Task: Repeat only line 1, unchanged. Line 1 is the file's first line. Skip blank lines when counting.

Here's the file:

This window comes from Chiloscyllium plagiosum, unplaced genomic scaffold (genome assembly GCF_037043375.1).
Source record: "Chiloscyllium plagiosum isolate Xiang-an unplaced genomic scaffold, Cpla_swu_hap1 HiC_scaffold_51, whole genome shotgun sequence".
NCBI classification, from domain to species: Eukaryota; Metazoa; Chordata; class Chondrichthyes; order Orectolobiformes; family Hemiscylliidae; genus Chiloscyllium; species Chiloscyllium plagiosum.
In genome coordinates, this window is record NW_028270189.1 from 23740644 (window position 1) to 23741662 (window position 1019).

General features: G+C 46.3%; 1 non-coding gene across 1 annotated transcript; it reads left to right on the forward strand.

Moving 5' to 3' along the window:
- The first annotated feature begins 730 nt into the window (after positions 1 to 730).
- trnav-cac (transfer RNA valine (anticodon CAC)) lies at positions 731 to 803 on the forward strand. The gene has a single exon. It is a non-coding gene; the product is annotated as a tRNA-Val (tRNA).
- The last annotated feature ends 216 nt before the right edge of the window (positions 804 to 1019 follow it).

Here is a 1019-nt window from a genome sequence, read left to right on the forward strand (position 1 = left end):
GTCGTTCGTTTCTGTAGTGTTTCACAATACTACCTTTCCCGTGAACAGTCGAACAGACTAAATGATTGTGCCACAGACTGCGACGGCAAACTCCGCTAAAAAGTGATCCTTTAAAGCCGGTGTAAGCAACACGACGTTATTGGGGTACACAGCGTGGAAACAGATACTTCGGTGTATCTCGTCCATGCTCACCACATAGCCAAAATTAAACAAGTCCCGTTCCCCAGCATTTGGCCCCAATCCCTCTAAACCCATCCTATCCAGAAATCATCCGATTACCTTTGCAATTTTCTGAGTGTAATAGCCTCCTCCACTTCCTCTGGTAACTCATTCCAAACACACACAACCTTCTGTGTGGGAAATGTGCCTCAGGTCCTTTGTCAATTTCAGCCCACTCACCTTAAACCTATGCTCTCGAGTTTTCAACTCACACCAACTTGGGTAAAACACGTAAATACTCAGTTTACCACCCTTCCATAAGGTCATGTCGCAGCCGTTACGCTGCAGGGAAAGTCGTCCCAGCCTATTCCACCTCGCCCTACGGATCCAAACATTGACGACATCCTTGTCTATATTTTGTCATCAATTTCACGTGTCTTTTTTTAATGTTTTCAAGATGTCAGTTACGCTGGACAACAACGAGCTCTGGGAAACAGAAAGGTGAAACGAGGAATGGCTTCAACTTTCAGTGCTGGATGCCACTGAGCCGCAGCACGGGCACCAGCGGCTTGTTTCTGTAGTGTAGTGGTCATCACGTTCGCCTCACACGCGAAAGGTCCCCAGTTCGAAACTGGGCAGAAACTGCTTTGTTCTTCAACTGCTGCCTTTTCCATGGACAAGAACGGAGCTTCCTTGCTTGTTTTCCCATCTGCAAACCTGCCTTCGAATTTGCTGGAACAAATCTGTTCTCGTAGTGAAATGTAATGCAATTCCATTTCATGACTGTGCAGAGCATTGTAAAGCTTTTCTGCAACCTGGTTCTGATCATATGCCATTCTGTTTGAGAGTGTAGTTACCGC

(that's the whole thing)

This window comes from Chiloscyllium plagiosum, unplaced genomic scaffold (genome assembly GCF_037043375.1).